The battle of Navarino
The battle of Navarino on the west coastal of Peloponnese peninsula
The naval battle took place on October 20, 1827 and was crucial for the independence of Greece.
Developments have been routed earlier with the reflection of England and France due to Russia’s expansive dispositions in the Black Sea that led to the financial support of the Greeks. At the same time, the pressures that the governments of the three countries received from their peoples to help Greece were more intense because of the ferocity and brutality used by Ibrahim Pasha.
The situation in Greece was critical and the Revolution was hanging from a thread. After the death of Karaiskakis, the Turks regained the Acropolis while the chieftains in most of the areas of Central Greece were reconciled with Kutahi Pasha. How divided were the Greeks is also apparent with the unreasonable imprisonment of Kolokotronis and others chieftains on Febryary 6, 1825 and his release on May 19, 1825 after the defeat in Maniaki village and the intervention of Papaflessa that general Kolokotronis was the only who could defeat Ibrahim Pasha.
On June 24, 1827 a treaty was signed between Russia, England and France for the autonomy of Greece. The borders were established between Pagasetic and Ambracian Gulf and its validity would only take place if it were accepted by both warriors. Greece hastened to accept the deal immediately but it didn’t happen the same with Ibrahim Pasha who asked for some time (20 days) so he could pass the message to Egypt and Constantinople. At the same time he promised that his navy won’t sail from the port of Pylos as long as he waited the Sultan’s answer to their request.
On September 7, the allied fleet that aimed to enforce the ceasefire arrived in Peloponnese. Before the final battle in Pylos, 12 Britain ships, 7 French and 8 Russian ships tried several times to prevent the Turkish ships for sailing to Hydra and Patra. But after the arson and killings that Ibhahim Pasha started on shore, the three chief admirals decided not to stand the violence of the Turks.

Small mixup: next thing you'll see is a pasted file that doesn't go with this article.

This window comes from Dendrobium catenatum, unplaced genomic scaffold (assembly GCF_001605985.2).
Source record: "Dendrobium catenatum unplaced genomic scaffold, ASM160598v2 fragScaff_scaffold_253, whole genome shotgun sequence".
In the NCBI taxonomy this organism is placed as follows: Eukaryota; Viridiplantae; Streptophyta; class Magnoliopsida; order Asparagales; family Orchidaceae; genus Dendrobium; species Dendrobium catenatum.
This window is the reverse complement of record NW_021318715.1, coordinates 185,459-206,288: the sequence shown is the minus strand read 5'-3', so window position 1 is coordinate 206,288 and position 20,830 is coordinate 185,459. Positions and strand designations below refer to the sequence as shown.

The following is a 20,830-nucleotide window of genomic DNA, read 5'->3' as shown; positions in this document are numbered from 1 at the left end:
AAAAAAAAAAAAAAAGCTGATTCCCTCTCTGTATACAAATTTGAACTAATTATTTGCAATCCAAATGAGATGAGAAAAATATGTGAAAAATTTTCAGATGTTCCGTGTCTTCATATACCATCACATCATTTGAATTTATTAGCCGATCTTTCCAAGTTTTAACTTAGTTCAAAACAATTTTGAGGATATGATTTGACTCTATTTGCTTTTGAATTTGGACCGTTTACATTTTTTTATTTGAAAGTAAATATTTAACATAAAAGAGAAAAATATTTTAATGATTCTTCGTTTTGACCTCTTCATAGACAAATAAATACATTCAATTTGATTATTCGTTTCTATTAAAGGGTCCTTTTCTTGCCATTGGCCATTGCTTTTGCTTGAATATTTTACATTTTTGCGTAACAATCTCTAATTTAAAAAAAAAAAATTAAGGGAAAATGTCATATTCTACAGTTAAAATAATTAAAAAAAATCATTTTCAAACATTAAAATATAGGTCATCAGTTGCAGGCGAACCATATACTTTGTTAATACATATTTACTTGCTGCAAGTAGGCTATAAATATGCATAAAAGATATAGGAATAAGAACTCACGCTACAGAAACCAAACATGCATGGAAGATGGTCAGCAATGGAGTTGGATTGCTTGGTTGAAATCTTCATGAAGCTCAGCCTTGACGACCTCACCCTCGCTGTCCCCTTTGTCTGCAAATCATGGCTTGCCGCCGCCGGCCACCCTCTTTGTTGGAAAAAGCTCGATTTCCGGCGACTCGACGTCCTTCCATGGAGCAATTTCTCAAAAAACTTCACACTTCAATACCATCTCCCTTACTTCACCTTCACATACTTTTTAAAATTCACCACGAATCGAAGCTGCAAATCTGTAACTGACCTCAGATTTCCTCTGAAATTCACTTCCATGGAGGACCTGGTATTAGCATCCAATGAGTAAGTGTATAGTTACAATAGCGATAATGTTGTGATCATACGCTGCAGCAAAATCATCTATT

On October 20, the admirals decided after a letter they received from Kolokotronis for genocide in the area of Messinia to also send with colonel Cradoc a letter to Ibrahim Pasha to stop any hostile action. The last avoided meeting up with the colonel and for that two days after the admirals decided to enter inside the Navarine Gulf to oversee the Turkish- Egyptian fleet.
The admiral Codrington tried one last time to convince Ibrahim Pasha to capitulate so he sent a Britain boat to approach an Egyptian fire ship and tell them that their purpose wasn’t to fight with them but to force them to return to the port. The Egyptian with no reason killed the envoys and Peter Mikelis became the only Greek who died in this battle. Till the end of this battle the Allied fleet has triumphed. Of the 89 ships of the Turkish- Egyptian navy the 60 had been destroyed or had been sunk.
The next day the Allies demanded from Ibrahim who had escaped to the Messinians mountains to raise a white flag from every fort otherwise his refusal would mean the beginning of a war. The battle of Navarino showed that even the fleet of allies had a numerical disadvantage, the fleet excelled in education, experience and discipline.